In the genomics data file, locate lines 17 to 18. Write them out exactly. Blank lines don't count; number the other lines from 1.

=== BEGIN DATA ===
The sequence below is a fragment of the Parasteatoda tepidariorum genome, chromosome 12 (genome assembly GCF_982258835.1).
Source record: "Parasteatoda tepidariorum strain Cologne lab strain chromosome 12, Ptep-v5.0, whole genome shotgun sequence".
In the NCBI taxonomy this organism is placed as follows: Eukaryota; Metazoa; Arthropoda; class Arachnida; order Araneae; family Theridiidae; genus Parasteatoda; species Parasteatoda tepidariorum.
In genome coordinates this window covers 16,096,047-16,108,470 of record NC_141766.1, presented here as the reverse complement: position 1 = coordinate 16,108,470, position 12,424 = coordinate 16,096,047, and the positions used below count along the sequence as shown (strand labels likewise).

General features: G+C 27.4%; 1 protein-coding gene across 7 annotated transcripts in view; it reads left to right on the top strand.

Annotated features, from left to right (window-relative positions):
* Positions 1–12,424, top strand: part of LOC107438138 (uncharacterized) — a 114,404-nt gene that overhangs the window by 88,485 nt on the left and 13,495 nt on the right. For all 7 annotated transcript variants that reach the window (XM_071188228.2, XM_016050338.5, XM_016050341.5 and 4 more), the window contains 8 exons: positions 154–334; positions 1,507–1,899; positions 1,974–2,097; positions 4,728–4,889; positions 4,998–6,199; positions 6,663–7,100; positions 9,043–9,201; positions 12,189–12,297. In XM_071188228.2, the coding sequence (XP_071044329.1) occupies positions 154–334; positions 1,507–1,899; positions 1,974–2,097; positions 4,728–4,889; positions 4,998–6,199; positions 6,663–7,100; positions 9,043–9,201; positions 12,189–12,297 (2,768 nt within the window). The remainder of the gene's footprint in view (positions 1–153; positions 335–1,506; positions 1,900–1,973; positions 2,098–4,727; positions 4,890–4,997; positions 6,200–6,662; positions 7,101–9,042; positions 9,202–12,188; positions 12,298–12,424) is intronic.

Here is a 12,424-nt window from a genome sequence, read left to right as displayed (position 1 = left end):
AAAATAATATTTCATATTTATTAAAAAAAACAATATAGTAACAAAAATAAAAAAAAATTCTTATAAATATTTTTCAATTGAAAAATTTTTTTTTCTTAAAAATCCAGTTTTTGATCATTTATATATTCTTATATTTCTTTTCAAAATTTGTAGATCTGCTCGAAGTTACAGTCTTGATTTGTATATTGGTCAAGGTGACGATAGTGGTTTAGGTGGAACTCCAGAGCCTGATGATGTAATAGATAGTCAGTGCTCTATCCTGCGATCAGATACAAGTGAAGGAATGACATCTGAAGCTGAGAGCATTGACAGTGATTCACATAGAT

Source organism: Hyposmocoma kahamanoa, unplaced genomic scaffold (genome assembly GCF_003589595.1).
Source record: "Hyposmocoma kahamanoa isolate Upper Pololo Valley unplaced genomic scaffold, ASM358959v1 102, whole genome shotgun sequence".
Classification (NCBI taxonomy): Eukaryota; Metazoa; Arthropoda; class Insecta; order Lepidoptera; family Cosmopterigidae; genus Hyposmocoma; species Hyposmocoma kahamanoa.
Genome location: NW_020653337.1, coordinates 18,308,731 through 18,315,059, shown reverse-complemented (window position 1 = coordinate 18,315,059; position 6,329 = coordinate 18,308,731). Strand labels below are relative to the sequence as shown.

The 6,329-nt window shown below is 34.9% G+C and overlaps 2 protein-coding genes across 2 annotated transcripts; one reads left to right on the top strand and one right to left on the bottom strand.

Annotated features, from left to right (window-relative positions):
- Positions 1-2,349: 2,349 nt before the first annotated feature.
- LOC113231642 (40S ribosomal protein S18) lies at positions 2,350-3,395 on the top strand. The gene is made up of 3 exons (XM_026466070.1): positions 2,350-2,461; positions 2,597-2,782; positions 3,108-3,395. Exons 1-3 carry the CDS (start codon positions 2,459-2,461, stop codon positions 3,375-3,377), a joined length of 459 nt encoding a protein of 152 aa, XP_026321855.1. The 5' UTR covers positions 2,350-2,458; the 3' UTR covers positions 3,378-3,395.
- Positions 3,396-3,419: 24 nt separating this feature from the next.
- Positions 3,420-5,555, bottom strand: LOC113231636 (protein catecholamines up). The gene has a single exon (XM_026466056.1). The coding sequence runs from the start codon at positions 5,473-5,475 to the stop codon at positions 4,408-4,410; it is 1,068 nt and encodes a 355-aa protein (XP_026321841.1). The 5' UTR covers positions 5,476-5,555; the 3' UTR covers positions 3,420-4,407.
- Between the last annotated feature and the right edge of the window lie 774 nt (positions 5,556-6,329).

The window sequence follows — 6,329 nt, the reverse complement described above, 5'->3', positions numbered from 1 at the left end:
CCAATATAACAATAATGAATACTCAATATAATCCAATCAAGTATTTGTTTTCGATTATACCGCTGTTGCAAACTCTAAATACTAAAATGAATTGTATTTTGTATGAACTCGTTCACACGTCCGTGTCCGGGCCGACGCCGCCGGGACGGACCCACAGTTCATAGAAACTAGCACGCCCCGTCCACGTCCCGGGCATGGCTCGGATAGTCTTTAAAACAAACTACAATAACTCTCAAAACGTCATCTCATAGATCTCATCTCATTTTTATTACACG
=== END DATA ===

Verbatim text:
- LOC113231642 (40S ribosomal protein S18) lies at positions 2,350-3,395 on the top strand. The gene is made up of 3 exons (XM_026466070.1): positions 2,350-2,461; positions 2,597-2,782; positions 3,108-3,395. Exons 1-3 carry the CDS (start codon positions 2,459-2,461, stop codon positions 3,375-3,377), a joined length of 459 nt encoding a protein of 152 aa, XP_026321855.1. The 5' UTR covers positions 2,350-2,458; the 3' UTR covers positions 3,378-3,395.
- Positions 3,396-3,419: 24 nt separating this feature from the next.